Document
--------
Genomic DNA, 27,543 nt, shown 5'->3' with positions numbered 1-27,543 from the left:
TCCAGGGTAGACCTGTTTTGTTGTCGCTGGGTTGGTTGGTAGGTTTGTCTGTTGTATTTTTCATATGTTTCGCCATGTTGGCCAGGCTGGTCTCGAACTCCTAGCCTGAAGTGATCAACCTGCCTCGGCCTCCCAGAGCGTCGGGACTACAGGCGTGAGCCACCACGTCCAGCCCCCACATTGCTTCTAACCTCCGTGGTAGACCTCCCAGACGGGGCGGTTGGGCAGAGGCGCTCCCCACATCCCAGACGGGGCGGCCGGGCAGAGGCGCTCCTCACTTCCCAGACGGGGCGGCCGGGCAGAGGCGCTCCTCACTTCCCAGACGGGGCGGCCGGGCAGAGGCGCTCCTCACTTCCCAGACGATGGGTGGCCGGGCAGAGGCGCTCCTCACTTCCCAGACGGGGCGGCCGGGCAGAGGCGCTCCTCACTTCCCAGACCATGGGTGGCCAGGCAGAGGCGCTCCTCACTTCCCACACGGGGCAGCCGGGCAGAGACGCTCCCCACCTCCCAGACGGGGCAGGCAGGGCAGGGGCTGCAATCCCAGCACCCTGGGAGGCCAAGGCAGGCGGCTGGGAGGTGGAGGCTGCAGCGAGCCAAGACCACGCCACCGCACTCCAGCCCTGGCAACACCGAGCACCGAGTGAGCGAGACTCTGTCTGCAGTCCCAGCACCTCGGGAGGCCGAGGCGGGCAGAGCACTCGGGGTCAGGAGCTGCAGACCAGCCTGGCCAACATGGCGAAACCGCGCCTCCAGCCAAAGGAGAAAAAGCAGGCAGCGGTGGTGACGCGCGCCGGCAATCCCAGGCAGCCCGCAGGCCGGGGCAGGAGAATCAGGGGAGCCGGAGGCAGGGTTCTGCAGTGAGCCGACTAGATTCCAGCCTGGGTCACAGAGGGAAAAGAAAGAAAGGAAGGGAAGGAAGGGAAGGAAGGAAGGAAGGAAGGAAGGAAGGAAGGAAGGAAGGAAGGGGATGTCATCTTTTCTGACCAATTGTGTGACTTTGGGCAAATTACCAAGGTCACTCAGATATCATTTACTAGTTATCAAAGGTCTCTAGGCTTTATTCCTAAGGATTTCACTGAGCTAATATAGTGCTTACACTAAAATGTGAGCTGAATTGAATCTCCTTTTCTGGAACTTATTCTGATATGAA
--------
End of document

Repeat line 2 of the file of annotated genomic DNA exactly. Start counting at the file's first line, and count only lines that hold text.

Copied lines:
TCCAGGGTAGACCTGTTTTGTTGTCGCTGGGTTGGTTGGTAGGTTTGTCTGTTGTATTTTTCATATGTTTCGCCATGTTGGCCAGGCTGGTCTCGAACTCCTAGCCTGAAGTGATCAACCTGCCTCGGCCTCCCAGAGCGTCGGGACTACAGGCGTGAGCCACCACGTCCAGCCCCCACATTGCTTCTAACCTCCGTGGTAGACCTCCCAGACGGGGCGGTTGGGCAGAGGCGCTCCCCACATCCCAGACGGGGCGGCCGGGCAGAGGCGCTCCTCACTTCCCAGACGGGGCGGCCGGGCAGAGGCGCTCCTCACTTCCCAGACGGGGCGGCCGGGCAGAGGCGCTCCTCACTTCCCAGACGATGGGTGGCCGGGCAGAGGCGCTCCTCACTTCCCAGACGGGGCGGCCGGGCAGAGGCGCTCCTCACTTCCCAGACCATGGGTGGCCAGGCAGAGGCGCTCCTCACTTCCCACACGGGGCAGCCGGGCAGAGACGCTCCCCACCTCCCAGACGGGGCAGGCAGGGCAGGGGCTGCAATCCCAGCACCCTGGGAGGCCAAGGCAGGCGGCTGGGAGGTGGAGGCTGCAGCGAGCCAAGACCACGCCACCGCACTCCAGCCCTGGCAACACCGAGCACCGAGTGAGCGAGACTCTGTCTGCAGTCCCAGCACCTCGGGAGGCCGAGGCGGGCAGAGCACTCGGGGTCAGGAGCTGCAGACCAGCCTGGCCAACATGGCGAAACCGCGCCTCCAGCCAAAGGAGAAAAAGCAGGCAGCGGTGGTGACGCGCGCCGGCAATCCCAGGCAGCCCGCAGGCCGGGGCAGGAGAATCAGGGGAGCCGGAGGCAGGGTTCTGCAGTGAGCCGACTAGATTCCAGCCTGGGTCACAGAGGGAAAAGAAAGAAAGGAAGGGAAGGAAGGGAAGGAAGGAAGGAAGGAAGGAAGGAAGGAAGGAAGGAAGGAAGGGGATGTCATCTTTTCTGACCAATTGTGTGACTTTGGGCAAATTACCAAGGTCACTCAGATATCATTTACTAGTTATCAAAGGTCTCTAGGCTTTATTCCTAAGGATTTCACTGAGCTAATATAGTGCTTACACTAAAATGTGAGCTGAATTGAATCTCCTTTTCTGGAACTTATTCTGATATGAA